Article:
If you're an owner of any of those big-name White Sox hitters -- Joe Crede, Jermaine Dye, Paul Konerko, Jim Thome -- surely you're hoping there's some sort of scientific method, some sort of statistical theory that helps explain what has gone so terribly wrong. Today, what I have to offer you is a simple, rational explanation for the South Siders' problems:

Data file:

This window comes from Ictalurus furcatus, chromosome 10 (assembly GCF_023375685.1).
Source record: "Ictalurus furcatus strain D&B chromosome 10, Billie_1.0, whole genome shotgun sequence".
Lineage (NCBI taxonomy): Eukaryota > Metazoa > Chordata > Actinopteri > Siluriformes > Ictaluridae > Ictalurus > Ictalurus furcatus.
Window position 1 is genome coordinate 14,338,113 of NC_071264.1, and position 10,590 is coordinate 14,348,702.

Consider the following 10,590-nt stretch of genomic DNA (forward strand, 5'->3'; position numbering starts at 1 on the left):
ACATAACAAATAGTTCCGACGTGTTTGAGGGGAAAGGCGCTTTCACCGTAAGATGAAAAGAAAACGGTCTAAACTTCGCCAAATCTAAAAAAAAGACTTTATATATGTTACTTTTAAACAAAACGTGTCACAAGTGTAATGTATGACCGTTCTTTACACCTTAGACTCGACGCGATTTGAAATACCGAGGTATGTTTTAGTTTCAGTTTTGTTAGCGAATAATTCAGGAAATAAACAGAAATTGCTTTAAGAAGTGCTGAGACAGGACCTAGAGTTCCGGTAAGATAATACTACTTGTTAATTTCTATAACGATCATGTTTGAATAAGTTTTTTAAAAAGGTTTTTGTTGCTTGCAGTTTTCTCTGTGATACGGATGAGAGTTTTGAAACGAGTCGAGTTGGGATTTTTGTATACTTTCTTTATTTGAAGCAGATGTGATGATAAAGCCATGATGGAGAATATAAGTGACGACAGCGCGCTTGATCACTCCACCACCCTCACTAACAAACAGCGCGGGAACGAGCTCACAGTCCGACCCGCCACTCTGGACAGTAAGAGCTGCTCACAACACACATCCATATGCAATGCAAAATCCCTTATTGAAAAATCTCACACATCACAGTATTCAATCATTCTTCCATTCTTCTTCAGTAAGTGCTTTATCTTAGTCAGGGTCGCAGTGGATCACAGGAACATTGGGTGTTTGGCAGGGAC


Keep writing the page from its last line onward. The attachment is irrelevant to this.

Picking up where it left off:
How else could one explain this steep an offensive collapse? That aforementioned quartet, which combined for 151 home runs, 436 RBIs and a .300 batting average in 2006, has seen those numbers slip to 18, 59 and .217 in 34 games prior to Wednesday's doubleheader against the New York Yankees, numbers that put them on track for only 86 homers and 281 RBIs for the full year. As a team, the White Sox, who scored 868 runs in 2006, third most in baseball, are on pace for only 624 this season, a significant drop-off.